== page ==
It’s no secret money can be a sensitive subject, particularly when it comes to saving for a monumental event like retirement. Employees have financial and emotional concerns about preparing for the future, and employers are in a unique position to help. Yet a recent survey by American Century found that only two in five employers think their communication programs are effective, and 58 percent agree employees won’t take advantage of support offered to them.
This indicates change is needed in the way we approach retirement education—it’s time to get personal! Employers wanting to make a difference in workers’ retirement planning can use learning tactics that consider the psychology behind retirement saving behaviors. Did you know the psychological process of retirement follows a pattern similar to the emotional phases and adjustments accompanying other areas of major life transitions?
In an interview with 401khelpcenter, financial industry influencer and ShoeFitts Marketing founder Sheri Fitts explains that most people make decisions about their finances following changes in their personal lives. “Linking education and outreach to specific life stages can help employees see the connection in their own lives and answer the ‘What’s in it for me’ question,” she says.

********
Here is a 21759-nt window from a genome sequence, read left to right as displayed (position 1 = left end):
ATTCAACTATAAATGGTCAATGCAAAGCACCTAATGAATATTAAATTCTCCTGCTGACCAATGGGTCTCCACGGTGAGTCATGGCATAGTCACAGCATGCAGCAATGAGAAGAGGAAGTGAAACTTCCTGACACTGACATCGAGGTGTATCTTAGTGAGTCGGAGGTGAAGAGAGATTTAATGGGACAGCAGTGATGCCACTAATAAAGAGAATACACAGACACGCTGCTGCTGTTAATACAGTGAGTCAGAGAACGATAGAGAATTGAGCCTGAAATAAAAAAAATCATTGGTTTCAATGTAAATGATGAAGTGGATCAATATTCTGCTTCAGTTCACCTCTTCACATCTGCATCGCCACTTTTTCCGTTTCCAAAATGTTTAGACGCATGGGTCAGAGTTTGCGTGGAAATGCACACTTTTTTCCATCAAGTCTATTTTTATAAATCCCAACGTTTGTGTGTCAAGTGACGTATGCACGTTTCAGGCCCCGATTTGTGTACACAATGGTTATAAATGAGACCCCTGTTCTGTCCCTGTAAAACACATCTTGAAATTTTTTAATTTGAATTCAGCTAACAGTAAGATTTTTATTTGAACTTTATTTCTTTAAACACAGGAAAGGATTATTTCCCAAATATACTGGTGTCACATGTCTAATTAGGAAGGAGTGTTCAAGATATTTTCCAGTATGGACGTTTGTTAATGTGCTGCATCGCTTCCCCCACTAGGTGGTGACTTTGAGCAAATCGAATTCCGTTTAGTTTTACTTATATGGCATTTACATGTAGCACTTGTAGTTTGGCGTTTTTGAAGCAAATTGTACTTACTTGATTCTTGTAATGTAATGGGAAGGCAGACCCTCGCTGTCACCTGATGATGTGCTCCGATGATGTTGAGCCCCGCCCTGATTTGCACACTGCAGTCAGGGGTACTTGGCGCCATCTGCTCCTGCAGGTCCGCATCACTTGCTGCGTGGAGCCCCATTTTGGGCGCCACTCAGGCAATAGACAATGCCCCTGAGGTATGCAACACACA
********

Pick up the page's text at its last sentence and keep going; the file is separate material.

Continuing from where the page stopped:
Here are some tips for tapping into the heart of the matter:
- Collaborate with a retirement plan advisor. Forming a collaborative team is the first step in changing the way organizations present information to their workers. Employers, advisors and retirement plan providers can work together to create an educational program that speaks to different employee groups through targeted communication using multichannel technology, whether it’s phone calls, emails, postcards or one-on-one meetings. The team can collaborate to create key objectives and effective strategies that get employees saving more while meeting company plan goals.
- Personalize information. Employers should consider what type of information would be most helpful to employees based on their life stages and events. Older employees have different needs than younger employees, as do men versus women. It’s important to know your employee demographics and target communication accordingly.
- Understand adult learning principles. Adults have specific learning needs. According to Fitts, adults learn best when they can relate current information to past experiences and solve puzzles using this experience. They also more readily absorb information when they feel challenged but not fearful, can connect goals with personal values, and learn through practice.
Once the company’s educational program is tailored to appeal to the psychological side of saving for retirement, employers can measure the results of their changes by:
- Asking them. Survey employees to see how effective this targeted information has been in helping them understand investment terms, savings rates and more.
- Observing behavior. Analyze employees’ behavior after implementing changes. Have their savings rates increased? Are they more engaged in retirement planning?
By having a better understanding of employees’ individual motivations for saving, employers can create a more effective education program that engages employees, paving the way for a successful financial future.